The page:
This strategy has to be supported by a physical infrastructure that ensures evacuation is as safe as possible: fire doors that open to networks of escape routes on multiple points; effective alarm and sprinkler systems; fire compartments at strategic points of the building; moveable non-combustible shutters or ‘fire-proof curtains’ that can descend during an emergency. 


Critical role of fire shutters 

 “Fire compartments need to be integrated into malls to prevent the spread of fire, but they are not always possible,” says Amaya. 


“It is often easier to introduce fire resistant shutters or smoke curtains that can compartmentalise specific areas of large stores.” 


Key areas of fire risk include car parks which require specific active and passive fire protection measures. In terms of compartmentation requirements, careful attention needs to be paid to the lifts connecting both parking and the shopping centre.  


“The most importance aspect, is that safety has to be designed into shopping malls from the very beginning. Along with ventilation and smoke extraction systems as well as compartments, the priority is always to get people out safely,” says Amaya.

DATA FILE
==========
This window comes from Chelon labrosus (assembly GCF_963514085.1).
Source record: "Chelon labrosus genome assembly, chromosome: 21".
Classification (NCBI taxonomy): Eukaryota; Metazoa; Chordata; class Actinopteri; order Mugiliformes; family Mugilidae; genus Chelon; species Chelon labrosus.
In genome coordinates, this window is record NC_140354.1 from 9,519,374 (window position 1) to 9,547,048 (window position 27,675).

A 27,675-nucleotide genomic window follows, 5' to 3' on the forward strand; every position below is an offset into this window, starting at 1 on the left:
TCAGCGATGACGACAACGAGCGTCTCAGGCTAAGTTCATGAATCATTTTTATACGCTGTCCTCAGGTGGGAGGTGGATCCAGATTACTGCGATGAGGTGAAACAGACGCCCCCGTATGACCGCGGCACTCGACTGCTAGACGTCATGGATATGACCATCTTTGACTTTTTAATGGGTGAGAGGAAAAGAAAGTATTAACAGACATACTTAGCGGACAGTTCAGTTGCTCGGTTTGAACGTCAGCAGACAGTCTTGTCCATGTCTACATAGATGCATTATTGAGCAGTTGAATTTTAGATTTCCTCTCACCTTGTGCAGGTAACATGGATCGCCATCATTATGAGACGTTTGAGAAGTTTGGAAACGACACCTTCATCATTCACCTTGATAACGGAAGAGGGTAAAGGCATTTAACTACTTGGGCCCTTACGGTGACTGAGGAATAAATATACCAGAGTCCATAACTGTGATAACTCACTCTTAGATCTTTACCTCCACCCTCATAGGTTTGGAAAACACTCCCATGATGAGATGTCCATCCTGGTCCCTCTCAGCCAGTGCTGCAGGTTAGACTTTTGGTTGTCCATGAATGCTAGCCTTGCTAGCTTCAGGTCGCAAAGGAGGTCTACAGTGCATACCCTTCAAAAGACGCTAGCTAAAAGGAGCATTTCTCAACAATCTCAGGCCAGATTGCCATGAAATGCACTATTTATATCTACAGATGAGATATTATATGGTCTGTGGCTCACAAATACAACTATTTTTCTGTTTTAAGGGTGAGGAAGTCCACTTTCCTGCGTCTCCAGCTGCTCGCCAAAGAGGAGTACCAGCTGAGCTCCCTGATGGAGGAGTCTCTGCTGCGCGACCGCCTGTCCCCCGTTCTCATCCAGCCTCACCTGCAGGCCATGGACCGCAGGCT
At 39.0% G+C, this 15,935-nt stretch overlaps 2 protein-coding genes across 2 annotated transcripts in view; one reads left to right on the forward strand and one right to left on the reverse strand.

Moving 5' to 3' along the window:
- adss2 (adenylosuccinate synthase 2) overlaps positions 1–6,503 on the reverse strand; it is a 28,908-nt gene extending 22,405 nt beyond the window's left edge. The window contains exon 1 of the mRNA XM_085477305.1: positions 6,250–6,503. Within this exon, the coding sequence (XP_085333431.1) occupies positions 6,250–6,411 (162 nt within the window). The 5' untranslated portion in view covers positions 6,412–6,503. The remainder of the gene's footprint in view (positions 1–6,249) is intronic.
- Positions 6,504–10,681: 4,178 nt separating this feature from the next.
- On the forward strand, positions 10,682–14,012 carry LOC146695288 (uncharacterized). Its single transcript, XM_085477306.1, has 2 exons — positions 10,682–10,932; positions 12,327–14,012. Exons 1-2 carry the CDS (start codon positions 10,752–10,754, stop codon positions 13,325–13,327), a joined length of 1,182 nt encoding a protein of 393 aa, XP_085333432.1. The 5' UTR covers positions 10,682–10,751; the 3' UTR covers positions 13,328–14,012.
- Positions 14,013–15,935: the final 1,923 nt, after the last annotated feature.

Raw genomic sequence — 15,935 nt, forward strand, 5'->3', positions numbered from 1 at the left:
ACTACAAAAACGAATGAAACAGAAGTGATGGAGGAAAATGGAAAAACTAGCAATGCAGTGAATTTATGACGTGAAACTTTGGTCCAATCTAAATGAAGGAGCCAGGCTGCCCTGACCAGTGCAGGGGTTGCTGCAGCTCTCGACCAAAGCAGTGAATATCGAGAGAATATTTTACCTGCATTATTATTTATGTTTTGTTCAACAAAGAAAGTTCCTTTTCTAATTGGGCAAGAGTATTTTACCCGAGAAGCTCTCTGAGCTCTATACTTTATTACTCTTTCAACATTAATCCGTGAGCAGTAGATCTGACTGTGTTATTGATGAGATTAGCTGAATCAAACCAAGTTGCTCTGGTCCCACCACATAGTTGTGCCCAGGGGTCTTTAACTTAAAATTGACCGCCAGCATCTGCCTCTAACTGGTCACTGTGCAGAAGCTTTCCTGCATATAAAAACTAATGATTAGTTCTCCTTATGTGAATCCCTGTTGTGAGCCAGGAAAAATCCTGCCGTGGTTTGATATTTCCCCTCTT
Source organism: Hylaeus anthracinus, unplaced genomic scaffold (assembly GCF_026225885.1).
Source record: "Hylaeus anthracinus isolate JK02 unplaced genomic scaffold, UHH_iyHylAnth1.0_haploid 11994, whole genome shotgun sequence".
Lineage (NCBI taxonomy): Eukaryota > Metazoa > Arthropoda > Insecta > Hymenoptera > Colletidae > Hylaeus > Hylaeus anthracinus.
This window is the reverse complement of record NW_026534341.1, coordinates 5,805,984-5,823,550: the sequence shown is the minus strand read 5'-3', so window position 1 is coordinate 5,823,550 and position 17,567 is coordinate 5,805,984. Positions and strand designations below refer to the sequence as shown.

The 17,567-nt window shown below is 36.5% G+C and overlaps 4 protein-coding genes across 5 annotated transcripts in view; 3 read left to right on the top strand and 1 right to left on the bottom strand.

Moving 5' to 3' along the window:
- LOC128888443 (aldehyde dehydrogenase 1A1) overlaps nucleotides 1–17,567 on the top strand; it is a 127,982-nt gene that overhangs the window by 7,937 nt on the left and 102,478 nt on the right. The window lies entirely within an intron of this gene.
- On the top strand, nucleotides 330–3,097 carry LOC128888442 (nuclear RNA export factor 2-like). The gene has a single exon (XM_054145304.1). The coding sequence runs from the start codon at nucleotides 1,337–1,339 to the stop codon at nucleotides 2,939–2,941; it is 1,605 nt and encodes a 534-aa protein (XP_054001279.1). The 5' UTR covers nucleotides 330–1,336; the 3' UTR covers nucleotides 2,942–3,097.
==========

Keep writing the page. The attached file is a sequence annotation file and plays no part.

“Again, what is critical, is to have mall owners and their management involved at every step of the way. There is a moral duty to take responsibility for public safety and companies need to actively take ownership of this responsibility.” 


Knauf Insulation’s fire safety expertise 


Knauf Insulation offers expertise to specifiers who need to understand how fire standards and regulations have been updated or how building products have been tested or certified. 


In every country the company sells its products, there are experts who can provide the specialist knowledge specifiers need. For example, helping customers to select and design the best solution for each challenge. 


Knauf Insulation’s fire-safe solutions 


Knauf Insulation produces a wide range of A1 and A2 fire-safe solutions for all building applications — from small stores to major shopping malls. 


These solutions minimise fire risk and its spread giving people time to leave a burning building, firefighters more time to contain the fire and providing greater building resilience after a blaze has been extinguished. Solutions include: 




  • Knauf Insulation’s Technical Division produces Fire-teK® products and solutions for circular and rectangular ducts that can meet any fire safe requirements in heating, ventilation and air-conditioning (HVAC) systems. 


  • Meanwhile, the company provides Rock Mineral Wool A1 non-combustible solutions for sandwich panels. PBE Boards are widely used as the core for prefabricated sandwich panel building elements due to their fire, thermal and mechanical performance.


To learn more 

  • To learn more about how Knauf Insulation can help improve the fire resilience of public buildings such as shopping malls explore the company’s site here


  • To subscribe to our newsletter click here. 

    Download Fire Magazine